Next, we explored if upregulation of IL-7Rα is functionally important for combination therapy-induced tumour rejection by inoculating Il7r−/− mice, deficient of IL-7Rα with MB49 tumour cells, followed by combination therapy. In contrast to the 100% protection in WT mice, combination therapy failed to cure Il7r−/− tumour-bearing mice, which rapidly died within 20 days post-tumour inoculation (Fig. 5f), reflecting a critical role of IL-7-IL-7Rα signalling in combination therapy. To circumvent chronic immune defects in Il7r−/− mice, we blocked IL-7 signalling in MB49 tumour-bearing mice before combination therapy. This short-term blockade resulted in a partial yet significant attenuation of therapeutic effects of combination therapy (Fig. 5g). This partial response could be due to incomplete blockade of IL-7 signalling with the current treatment regimen. Nevertheless, these two complementary approaches strongly support that the IL-7/IL-7Rα signalling pathway is required for optimal therapeutic effects of combination therapy.

We also attempted to assess if IL-7R signalling is involved in combination therapy-induced T-cell infiltration and effector function of TILs. However, while T cells can be readily detected in the spleens of Il7r−/− tumour-bearing mice (Supplementary Fig. 4A), we detected very few T cells in the tumours of Il7r−/− mice (Fig. 5h), suggesting a role for IL-7R signalling in T-cell trafficking into tumour and/or survival of T cells in tumour. This paucity of TILs in Il7r−/− mice prohibited further functional analysis. In addition, we observed that combination therapy greatly reduced abundance of both CD4+ and CD8+ T cells in the spleen of Il7r−/− mice (Supplementary Fig. 4A), which was not seen in WT (Supplementary Fig. 4B), indicating IL-7R signalling is instrumental for survival of peripheral T-cell upon combination treatment. Taken together, combination therapy elicits strong protective immunity against re-challenge and activates IL-7R signalling in TILs, which is instrumental in regulating antitumour effects of combination therapy.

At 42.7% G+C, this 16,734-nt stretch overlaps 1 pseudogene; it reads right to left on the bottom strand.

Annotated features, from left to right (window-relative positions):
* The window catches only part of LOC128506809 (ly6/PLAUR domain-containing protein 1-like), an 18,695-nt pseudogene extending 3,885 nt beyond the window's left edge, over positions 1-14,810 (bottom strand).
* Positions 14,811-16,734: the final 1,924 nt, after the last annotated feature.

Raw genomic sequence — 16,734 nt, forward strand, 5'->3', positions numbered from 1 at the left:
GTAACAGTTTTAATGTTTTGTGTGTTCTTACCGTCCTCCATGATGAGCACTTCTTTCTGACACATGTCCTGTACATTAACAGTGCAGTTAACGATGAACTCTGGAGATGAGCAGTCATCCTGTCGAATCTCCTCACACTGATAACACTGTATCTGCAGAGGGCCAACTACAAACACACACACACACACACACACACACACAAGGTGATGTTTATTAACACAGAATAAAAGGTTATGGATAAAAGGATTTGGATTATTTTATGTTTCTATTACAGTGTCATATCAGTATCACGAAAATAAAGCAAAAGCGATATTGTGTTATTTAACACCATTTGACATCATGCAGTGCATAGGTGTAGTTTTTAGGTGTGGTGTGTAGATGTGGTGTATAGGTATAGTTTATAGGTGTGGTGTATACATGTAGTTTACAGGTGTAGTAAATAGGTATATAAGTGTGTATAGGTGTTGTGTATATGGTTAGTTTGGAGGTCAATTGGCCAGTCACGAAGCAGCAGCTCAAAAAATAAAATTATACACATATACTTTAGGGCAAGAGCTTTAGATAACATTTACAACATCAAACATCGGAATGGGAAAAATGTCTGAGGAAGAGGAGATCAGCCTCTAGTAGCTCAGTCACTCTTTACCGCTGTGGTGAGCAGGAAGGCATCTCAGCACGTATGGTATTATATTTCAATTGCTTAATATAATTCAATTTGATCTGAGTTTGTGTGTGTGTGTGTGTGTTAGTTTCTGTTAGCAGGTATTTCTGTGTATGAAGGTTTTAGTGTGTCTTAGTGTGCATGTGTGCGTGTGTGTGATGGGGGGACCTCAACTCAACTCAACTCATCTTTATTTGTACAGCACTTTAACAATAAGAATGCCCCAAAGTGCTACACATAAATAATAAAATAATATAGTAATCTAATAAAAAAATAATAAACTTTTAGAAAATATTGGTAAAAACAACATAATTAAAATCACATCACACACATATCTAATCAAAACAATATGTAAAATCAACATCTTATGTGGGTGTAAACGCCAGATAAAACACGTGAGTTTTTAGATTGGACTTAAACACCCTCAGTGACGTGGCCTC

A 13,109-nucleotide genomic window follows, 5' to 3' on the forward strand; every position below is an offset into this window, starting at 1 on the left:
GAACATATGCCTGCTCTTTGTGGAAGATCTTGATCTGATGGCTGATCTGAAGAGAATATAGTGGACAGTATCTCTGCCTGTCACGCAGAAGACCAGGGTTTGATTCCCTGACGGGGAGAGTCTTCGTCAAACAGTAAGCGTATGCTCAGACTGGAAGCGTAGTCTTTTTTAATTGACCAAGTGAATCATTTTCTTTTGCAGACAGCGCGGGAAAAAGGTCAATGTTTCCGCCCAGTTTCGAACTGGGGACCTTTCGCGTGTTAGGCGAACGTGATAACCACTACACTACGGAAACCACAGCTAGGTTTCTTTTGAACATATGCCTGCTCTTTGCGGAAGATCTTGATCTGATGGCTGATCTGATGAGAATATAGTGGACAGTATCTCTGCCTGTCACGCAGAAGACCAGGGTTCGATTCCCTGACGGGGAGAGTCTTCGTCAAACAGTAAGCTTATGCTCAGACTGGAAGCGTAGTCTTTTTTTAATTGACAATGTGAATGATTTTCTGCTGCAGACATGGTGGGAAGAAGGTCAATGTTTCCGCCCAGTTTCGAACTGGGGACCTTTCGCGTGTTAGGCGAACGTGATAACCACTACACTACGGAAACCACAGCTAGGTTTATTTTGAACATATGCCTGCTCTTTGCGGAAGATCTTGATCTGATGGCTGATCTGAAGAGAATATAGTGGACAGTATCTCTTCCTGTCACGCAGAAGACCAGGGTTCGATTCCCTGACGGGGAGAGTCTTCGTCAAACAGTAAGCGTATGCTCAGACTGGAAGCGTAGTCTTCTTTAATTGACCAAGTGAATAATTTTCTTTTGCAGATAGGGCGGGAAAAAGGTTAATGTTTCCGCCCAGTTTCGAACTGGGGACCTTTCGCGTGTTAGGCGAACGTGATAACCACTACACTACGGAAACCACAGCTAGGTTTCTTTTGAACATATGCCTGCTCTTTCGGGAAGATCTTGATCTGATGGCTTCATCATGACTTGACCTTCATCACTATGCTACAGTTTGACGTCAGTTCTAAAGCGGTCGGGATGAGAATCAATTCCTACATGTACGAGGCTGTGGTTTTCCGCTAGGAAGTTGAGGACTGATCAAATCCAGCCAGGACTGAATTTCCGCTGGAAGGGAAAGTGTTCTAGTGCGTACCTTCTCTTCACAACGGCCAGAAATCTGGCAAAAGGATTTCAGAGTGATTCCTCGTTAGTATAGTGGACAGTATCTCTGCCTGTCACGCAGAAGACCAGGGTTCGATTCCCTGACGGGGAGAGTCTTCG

Combination therapy requires both IL-7 and IFN-γ signalling

Another well-recognized important pathway in anti-tumour immune response is the IFN-γ signalling pathway30. A recent paper using human T cells isolated from patients treated with α-CTLA-4, α-PD-1 or combination therapy identified IFN-γ as the only commonly-upregulated gene, suggesting a prominent role of IFN-γ signalling in immune checkpoint therapy37, consistent with our observation that combination therapy markedly increased IFN-γ production by TILs. However, detailed mechanistic studies on how IFN-γ signalling pathway regulates therapeutic effects of immune checkpoint therapy are lacking. To address this, we challenged WT or Ifngr1−/− mice, which are deficient of IFN-γR1 (the essential receptor for IFN-γ) with MB49 tumour cells, followed by combination treatment. While combination therapy protected WT mice from MB49 tumour challenge, this protective effect was abolished in Ifngr1−/− mice (Fig. 6a). Utilizing a neutralizing antibody (XMG1.2) to block IFN-γ signalling, we also observed a complete abrogation of combination therapy-induced MB49 tumour rejection (Fig. 6b). Collectively, these results provide direct evidence that IFN-γ signalling in host cells governs combination therapy-induced tumour eradication.

Figure 6: Combination therapy requires an intact loop of IL-7 and IFN-γ signalling pathways to reject MB49 tumours.
figure 6